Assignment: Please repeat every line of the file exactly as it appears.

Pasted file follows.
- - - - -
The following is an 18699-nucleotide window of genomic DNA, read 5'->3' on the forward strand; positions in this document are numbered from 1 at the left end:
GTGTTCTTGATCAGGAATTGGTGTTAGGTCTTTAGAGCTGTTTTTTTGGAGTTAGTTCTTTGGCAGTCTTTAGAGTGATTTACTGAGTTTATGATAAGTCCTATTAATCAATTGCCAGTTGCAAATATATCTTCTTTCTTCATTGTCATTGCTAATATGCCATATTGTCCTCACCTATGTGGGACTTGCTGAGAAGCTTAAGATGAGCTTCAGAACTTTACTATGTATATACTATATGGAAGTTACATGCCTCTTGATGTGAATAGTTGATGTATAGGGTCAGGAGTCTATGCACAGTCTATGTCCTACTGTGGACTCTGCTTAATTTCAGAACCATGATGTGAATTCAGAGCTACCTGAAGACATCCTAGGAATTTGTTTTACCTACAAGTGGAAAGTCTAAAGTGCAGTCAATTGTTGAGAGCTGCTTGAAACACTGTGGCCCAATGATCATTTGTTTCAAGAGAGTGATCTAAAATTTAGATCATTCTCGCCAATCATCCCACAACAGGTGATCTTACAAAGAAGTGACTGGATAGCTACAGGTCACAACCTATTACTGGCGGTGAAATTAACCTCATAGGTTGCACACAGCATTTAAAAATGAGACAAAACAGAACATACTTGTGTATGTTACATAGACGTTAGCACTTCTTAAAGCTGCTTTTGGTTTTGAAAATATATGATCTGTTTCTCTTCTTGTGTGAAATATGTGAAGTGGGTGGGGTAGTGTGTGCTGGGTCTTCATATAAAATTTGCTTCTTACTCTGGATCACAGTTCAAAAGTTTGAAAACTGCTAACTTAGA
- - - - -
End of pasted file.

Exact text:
The following is an 18699-nucleotide window of genomic DNA, read 5'->3' on the forward strand; positions in this document are numbered from 1 at the left end:
GTGTTCTTGATCAGGAATTGGTGTTAGGTCTTTAGAGCTGTTTTTTTGGAGTTAGTTCTTTGGCAGTCTTTAGAGTGATTTACTGAGTTTATGATAAGTCCTATTAATCAATTGCCAGTTGCAAATATATCTTCTTTCTTCATTGTCATTGCTAATATGCCATATTGTCCTCACCTATGTGGGACTTGCTGAGAAGCTTAAGATGAGCTTCAGAACTTTACTATGTATATACTATATGGAAGTTACATGCCTCTTGATGTGAATAGTTGATGTATAGGGTCAGGAGTCTATGCACAGTCTATGTCCTACTGTGGACTCTGCTTAATTTCAGAACCATGATGTGAATTCAGAGCTACCTGAAGACATCCTAGGAATTTGTTTTACCTACAAGTGGAAAGTCTAAAGTGCAGTCAATTGTTGAGAGCTGCTTGAAACACTGTGGCCCAATGATCATTTGTTTCAAGAGAGTGATCTAAAATTTAGATCATTCTCGCCAATCATCCCACAACAGGTGATCTTACAAAGAAGTGACTGGATAGCTACAGGTCACAACCTATTACTGGCGGTGAAATTAACCTCATAGGTTGCACACAGCATTTAAAAATGAGACAAAACAGAACATACTTGTGTATGTTACATAGACGTTAGCACTTCTTAAAGCTGCTTTTGGTTTTGAAAATATATGATCTGTTTCTCTTCTTGTGTGAAATATGTGAAGTGGGTGGGGTAGTGTGTGCTGGGTCTTCATATAAAATTTGCTTCTTACTCTGGATCACAGTTCAAAAGTTTGAAAACTGCTAACTTAGA